Earlier this week, author Tracy Townsend dropped by r/Fantasy to celebrate her book The Fall, book two in the Thieves of Time trilogy. The resulting AMA is stuffed with excellent writing advice, great book recs, Thieves of Time lore, some gentle Tolkien shade (don’t worry, you’ll get it later), and one very interesting-sounding unwritten Star Wars novel. Here are some highlights!
On the Star Wars novel she would write if she could, given no canon restrictions:
I think I’d want to write a buddy adventure story featuring Poe and Finn for the fun of it, but the “honestly, Tracy, do whatever you want” project I’d dive into with the mix of fear and eagerness that always tells me this is what I SHOULD be writing is story of Padme Amidala and Obi-Wan Kenobi’s super-forbidden, super-almost-happened-but-never quite romance. (See this: https://www.youtube.com/watch?v=FQypAxAYv3Y)
On The Fall’s first title, which the publisher rejected:
Half the Foe—a reference to the Milton epigraph that opens the book. A little too Joe Abercrombie for them, I think. But ultimately, they made the right call.
On how video game narratives could influence science fiction and fantasy stories:
I think that some of the games people talk about most now—Nioh, Sekiro, Red Dead, etc—grab us because of the richness of their storytelling and world building. Gamers are thoughtful consumers of narrative and if there’s anything the intersection of gaming ideology and storycraft might lead to, it’s a change in how we want to relate to the inner lives of and complexities of our or protagonists and their worlds.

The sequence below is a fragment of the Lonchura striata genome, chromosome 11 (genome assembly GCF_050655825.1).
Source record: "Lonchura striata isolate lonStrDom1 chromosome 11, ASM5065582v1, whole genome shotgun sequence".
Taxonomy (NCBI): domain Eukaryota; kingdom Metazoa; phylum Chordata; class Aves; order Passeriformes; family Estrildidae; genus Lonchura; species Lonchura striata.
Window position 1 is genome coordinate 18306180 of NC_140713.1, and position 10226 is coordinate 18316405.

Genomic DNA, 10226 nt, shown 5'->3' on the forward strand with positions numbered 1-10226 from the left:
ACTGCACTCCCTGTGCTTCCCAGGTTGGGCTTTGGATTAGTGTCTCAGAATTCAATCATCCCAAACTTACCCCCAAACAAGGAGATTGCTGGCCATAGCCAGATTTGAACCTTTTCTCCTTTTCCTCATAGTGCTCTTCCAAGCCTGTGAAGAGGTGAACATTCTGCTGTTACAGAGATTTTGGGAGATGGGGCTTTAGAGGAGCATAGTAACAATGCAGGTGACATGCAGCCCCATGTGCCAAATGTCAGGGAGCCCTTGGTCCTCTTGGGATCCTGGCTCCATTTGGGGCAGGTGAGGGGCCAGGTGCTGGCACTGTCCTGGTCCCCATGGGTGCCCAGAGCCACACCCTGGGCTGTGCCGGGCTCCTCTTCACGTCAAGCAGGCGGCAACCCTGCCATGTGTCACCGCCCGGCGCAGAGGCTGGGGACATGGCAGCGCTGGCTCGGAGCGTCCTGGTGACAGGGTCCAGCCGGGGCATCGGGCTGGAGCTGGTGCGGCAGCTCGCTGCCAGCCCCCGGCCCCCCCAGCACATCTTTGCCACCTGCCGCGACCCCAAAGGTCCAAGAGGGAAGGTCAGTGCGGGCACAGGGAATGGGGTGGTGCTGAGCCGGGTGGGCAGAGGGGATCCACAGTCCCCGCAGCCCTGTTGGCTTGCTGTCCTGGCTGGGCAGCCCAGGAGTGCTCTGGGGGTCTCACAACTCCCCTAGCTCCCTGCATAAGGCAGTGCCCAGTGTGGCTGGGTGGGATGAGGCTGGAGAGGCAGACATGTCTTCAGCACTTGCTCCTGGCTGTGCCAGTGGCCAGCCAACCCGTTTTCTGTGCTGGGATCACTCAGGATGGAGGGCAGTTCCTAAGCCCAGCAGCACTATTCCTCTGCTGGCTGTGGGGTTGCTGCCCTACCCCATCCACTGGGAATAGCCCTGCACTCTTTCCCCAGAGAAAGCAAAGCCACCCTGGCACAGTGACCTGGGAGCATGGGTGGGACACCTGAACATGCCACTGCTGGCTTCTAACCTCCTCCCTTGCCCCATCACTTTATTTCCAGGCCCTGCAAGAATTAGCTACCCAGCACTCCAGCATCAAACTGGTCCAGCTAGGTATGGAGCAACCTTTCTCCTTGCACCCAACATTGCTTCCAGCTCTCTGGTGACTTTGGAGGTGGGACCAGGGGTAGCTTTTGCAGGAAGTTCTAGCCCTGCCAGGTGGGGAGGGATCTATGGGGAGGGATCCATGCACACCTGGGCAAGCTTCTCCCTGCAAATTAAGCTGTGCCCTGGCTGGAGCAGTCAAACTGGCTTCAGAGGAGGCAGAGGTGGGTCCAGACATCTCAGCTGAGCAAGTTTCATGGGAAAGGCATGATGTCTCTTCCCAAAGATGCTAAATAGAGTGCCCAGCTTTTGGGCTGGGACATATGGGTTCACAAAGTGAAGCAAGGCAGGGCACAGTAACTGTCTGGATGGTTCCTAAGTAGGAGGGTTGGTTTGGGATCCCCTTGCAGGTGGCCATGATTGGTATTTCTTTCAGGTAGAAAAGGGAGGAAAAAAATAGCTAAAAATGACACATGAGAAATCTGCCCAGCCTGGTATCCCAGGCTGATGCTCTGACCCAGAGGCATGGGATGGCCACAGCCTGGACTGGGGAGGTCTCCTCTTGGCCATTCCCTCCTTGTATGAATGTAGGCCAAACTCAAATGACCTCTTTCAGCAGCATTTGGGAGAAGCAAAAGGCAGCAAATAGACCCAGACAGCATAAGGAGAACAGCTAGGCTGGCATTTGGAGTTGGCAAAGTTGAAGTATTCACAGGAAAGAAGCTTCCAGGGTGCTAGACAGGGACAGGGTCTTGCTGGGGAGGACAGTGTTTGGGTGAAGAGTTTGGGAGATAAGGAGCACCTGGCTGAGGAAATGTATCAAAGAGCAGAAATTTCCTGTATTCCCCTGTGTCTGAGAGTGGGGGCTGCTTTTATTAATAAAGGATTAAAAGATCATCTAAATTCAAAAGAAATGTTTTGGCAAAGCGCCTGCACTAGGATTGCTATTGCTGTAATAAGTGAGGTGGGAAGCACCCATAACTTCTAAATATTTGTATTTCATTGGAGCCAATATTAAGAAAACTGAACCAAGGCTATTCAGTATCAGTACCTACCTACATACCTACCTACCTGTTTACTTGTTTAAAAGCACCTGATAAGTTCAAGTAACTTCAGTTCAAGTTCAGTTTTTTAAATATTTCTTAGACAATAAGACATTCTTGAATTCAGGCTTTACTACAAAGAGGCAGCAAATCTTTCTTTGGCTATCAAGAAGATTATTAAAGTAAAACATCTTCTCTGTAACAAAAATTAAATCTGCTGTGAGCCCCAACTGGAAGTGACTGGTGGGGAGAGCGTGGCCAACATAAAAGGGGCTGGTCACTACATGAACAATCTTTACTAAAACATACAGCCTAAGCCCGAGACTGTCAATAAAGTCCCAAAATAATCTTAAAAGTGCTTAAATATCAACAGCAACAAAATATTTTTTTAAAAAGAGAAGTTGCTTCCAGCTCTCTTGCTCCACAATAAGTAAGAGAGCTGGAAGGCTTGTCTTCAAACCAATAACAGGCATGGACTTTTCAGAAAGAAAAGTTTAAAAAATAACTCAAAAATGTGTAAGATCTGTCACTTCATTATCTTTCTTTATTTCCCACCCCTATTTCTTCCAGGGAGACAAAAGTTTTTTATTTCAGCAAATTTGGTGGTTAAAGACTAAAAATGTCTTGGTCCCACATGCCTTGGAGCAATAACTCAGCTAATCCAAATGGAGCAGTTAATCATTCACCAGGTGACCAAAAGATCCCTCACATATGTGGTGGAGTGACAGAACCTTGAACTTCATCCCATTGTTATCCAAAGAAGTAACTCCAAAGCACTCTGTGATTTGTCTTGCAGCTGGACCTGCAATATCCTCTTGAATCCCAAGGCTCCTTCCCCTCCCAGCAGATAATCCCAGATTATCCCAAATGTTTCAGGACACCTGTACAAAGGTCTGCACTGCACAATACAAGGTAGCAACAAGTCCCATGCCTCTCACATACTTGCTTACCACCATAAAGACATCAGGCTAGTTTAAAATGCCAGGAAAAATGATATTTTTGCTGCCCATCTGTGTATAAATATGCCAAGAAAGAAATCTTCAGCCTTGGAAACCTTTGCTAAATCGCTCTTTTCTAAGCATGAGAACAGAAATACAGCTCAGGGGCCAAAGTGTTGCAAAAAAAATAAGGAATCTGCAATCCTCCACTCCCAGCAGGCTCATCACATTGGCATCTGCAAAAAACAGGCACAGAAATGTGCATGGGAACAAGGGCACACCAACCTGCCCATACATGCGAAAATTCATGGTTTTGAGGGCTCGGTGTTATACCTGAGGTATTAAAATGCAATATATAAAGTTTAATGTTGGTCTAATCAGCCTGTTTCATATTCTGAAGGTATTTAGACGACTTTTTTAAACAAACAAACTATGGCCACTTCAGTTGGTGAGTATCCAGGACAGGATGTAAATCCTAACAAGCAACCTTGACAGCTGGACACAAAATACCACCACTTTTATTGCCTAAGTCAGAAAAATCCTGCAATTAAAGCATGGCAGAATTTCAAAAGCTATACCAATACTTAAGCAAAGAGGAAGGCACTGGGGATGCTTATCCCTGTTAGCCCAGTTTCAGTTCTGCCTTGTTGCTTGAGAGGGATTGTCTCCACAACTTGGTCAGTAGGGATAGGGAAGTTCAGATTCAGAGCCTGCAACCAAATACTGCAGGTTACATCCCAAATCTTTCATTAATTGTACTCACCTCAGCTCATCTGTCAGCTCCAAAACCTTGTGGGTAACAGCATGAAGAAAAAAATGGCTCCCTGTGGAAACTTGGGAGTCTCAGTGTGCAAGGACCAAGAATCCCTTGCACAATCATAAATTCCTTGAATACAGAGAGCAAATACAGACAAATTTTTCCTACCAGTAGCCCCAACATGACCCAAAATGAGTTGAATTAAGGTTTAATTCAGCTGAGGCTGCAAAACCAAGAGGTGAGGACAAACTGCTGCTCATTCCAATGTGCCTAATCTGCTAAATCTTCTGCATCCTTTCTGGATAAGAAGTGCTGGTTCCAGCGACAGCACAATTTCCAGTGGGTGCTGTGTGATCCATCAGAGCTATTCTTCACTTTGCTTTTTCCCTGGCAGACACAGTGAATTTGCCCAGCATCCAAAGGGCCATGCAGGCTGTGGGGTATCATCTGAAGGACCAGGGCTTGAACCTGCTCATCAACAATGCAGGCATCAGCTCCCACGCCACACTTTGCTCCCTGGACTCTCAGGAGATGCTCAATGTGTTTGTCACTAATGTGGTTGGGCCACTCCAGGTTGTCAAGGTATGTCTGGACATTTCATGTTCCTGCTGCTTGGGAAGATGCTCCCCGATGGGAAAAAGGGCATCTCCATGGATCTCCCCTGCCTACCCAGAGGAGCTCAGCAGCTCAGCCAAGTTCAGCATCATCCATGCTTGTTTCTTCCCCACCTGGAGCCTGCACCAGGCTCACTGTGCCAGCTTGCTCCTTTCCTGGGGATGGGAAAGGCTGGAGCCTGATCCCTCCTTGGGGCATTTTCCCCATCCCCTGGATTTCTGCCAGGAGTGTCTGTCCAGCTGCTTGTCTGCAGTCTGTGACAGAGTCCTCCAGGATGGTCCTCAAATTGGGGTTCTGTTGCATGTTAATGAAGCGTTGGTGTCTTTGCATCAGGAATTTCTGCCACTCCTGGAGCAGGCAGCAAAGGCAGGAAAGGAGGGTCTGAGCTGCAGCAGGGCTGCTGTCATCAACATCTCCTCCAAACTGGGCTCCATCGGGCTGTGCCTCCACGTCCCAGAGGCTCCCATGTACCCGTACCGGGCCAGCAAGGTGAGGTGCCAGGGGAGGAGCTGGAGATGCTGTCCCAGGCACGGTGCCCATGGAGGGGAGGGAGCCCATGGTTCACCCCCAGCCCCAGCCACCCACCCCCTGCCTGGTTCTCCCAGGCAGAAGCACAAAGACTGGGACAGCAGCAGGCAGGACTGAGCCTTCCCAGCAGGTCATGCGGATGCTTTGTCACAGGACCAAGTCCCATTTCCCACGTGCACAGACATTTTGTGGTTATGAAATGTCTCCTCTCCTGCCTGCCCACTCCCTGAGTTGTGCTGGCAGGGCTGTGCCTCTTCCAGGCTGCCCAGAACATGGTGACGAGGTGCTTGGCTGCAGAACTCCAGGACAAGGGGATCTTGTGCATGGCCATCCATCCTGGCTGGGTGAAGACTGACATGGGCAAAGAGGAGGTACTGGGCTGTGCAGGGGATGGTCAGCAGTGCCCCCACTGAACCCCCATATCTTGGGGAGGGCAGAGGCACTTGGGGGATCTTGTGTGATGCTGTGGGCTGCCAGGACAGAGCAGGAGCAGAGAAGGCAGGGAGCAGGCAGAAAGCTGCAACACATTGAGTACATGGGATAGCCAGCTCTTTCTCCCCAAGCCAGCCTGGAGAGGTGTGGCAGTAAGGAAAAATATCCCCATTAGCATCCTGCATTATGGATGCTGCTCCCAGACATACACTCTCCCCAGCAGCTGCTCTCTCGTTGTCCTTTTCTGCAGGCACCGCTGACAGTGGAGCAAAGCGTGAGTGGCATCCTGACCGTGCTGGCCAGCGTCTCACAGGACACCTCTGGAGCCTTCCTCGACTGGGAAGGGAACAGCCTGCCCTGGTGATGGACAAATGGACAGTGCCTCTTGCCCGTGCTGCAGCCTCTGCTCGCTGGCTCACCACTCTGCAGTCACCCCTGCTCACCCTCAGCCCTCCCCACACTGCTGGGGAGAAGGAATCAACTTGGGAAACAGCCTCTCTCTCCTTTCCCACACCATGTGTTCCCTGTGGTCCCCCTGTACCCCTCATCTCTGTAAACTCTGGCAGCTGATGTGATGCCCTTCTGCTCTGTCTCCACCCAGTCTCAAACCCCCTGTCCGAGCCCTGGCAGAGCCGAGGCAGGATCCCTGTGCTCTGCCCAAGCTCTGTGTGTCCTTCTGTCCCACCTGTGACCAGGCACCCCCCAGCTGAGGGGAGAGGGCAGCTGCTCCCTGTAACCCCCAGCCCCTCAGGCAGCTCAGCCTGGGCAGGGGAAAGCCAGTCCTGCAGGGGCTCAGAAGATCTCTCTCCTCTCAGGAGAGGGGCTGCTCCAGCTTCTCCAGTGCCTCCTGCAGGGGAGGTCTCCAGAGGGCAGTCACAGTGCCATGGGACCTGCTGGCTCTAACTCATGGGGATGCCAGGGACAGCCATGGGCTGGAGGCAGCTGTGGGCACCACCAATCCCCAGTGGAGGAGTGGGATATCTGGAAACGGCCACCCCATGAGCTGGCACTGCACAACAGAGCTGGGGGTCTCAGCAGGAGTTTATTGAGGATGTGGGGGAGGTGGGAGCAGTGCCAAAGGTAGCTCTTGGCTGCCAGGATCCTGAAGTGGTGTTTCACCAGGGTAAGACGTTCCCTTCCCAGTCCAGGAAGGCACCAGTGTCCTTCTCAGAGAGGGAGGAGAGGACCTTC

On her inspiration for the lanyani:
The lanyani are basically the result of a lingering disappointment I’ve always felt surrounding Tolkien’s Ents, and some speculation about how these tree people—plants being some of the most nimble and determined adapters to less-than-perfect environments—would find a way to thrive in a highly industrialized world.
On what she’d like to see in an adaptation of her books:
First, I think we might look at liberal adaptations of novels a bit differently from one another. I don’t think that a liberal treatment of my novels would do anything to their integrity. The novels will still be what they are, waiting for people to read them and experience what I intended. The one format is not a threat to the other to my way of thinking.
Second, I’m actually really interested in the process of adaptation and often enjoy the creative ways directors or script writers have to work around things in a text that may not render well in film. That said, I think the most faithful adaptation in film for my writing would be a television serial, maybe six episodes or so. It is already highly episodic so that wouldn’t be a hard switch to flip.
But what I would REALLY love to see is a Thieves of Fate graphic novel series. That’d be AWESOME.
On her casting choices for a movie version of The Nine:
Erasmus would probably be Idris Elba, though he’s a little young for the job. Anselm is a harder casting, but I often think of Kieffer Sutherland when I think about him—unconventionally attractive and a bit dangerous, capable of being smooth and collected and also deeply savage.
On a “crash course” of books she’d give to students who can’t take her creative writing/SFF lit class (Townsend teaches at the Illinois Math and Science Academy):
I highly recommend Roger Zelazny’s Lord of Light, Brooke Bolander’s “Our Talons Can Crush Galaxies,” Max Gladstone’s Three Parts Dead, And Becky Chambers’ The Long Way To A Small, Angry Planet.
On the tea she’d choose to drink with a comic book character of her choice:
Tea with Death of the Endless. A jade oolong. :)
For more book recs (trust us, she had a lot of good ones we couldn’t fit here) and some extremely good writing advice (“Drafting is being Jackson Pollack. Revision is being a bonsai gardener.”), head on over to her AMA!